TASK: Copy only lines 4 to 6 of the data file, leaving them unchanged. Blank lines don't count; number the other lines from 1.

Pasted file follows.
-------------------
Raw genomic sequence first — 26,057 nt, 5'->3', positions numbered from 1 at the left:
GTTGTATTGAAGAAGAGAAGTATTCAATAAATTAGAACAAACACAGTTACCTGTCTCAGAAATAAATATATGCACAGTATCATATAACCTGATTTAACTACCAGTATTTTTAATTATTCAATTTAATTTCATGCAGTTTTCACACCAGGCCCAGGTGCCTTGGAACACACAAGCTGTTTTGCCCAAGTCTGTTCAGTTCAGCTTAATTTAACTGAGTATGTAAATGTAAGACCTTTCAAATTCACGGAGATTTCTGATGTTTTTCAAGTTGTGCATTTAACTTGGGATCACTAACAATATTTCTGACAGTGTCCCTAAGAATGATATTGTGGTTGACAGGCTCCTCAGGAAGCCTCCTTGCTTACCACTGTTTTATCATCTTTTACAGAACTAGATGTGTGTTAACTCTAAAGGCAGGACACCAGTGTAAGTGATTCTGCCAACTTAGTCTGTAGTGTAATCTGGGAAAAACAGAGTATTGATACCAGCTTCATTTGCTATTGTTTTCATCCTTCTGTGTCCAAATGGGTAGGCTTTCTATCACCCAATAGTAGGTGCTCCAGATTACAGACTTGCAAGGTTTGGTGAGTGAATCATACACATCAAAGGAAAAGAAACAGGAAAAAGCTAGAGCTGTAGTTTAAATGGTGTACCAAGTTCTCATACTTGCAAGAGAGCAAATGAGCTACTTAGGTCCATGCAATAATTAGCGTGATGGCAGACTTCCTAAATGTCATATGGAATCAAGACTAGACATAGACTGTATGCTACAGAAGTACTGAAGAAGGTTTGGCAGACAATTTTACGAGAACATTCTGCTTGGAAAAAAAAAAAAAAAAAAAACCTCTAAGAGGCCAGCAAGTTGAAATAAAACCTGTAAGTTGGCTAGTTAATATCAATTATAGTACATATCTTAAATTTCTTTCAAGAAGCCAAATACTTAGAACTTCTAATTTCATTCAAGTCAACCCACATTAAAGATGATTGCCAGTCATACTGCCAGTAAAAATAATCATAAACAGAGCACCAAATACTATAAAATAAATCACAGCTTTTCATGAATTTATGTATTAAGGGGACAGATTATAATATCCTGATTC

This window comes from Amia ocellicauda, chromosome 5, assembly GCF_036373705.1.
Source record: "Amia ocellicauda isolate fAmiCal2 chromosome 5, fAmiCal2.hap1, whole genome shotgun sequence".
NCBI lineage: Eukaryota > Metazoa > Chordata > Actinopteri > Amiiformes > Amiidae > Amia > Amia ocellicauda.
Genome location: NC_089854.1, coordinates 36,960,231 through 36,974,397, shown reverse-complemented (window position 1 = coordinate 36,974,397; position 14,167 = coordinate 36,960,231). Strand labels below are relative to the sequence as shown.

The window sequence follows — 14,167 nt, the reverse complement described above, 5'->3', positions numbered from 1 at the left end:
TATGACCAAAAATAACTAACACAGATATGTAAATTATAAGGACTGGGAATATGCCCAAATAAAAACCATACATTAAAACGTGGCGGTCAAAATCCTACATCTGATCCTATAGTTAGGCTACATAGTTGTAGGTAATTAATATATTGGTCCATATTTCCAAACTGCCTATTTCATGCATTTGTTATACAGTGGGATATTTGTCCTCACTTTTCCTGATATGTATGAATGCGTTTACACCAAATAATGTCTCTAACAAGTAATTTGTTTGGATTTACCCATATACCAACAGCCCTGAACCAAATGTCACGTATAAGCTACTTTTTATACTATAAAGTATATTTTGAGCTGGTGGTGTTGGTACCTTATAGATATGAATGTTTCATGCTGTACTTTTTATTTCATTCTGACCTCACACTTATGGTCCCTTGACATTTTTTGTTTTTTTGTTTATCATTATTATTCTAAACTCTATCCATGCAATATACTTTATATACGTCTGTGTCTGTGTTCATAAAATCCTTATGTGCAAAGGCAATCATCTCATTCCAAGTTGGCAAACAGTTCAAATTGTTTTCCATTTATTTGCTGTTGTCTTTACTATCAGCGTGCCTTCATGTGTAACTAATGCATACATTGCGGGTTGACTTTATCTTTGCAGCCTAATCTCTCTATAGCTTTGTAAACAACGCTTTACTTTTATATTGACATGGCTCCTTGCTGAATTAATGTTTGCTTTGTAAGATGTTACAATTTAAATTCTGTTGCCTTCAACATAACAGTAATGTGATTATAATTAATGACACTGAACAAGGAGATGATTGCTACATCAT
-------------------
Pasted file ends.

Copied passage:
Source record: "Amia ocellicauda isolate fAmiCal2 chromosome 5, fAmiCal2.hap1, whole genome shotgun sequence".
NCBI lineage: Eukaryota > Metazoa > Chordata > Actinopteri > Amiiformes > Amiidae > Amia > Amia ocellicauda.
Genome location: NC_089854.1, coordinates 36,960,231 through 36,974,397, shown reverse-complemented (window position 1 = coordinate 36,974,397; position 14,167 = coordinate 36,960,231). Strand labels below are relative to the sequence as shown.